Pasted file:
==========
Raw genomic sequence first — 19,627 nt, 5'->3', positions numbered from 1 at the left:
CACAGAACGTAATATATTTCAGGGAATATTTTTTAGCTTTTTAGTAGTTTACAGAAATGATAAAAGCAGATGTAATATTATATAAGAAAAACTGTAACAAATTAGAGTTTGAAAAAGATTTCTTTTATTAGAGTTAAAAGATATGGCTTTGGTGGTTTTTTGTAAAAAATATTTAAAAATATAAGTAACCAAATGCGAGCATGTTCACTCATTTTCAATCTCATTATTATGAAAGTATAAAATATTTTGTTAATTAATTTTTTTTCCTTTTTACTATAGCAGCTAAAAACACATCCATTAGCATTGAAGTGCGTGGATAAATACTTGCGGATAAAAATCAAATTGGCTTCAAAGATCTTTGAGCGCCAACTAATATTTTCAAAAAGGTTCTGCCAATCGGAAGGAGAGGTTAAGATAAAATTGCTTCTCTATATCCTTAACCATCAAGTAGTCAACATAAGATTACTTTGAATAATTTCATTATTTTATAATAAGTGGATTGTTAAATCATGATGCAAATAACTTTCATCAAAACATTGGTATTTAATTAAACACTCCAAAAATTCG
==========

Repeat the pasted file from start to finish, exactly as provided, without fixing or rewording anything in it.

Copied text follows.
Raw genomic sequence first — 19,627 nt, 5'->3', positions numbered from 1 at the left:
CACAGAACGTAATATATTTCAGGGAATATTTTTTAGCTTTTTAGTAGTTTACAGAAATGATAAAAGCAGATGTAATATTATATAAGAAAAACTGTAACAAATTAGAGTTTGAAAAAGATTTCTTTTATTAGAGTTAAAAGATATGGCTTTGGTGGTTTTTTGTAAAAAATATTTAAAAATATAAGTAACCAAATGCGAGCATGTTCACTCATTTTCAATCTCATTATTATGAAAGTATAAAATATTTTGTTAATTAATTTTTTTTCCTTTTTACTATAGCAGCTAAAAACACATCCATTAGCATTGAAGTGCGTGGATAAATACTTGCGGATAAAAATCAAATTGGCTTCAAAGATCTTTGAGCGCCAACTAATATTTTCAAAAAGGTTCTGCCAATCGGAAGGAGAGGTTAAGATAAAATTGCTTCTCTATATCCTTAACCATCAAGTAGTCAACATAAGATTACTTTGAATAATTTCATTATTTTATAATAAGTGGATTGTTAAATCATGATGCAAATAACTTTCATCAAAACATTGGTATTTAATTAAACACTCCAAAAATTCG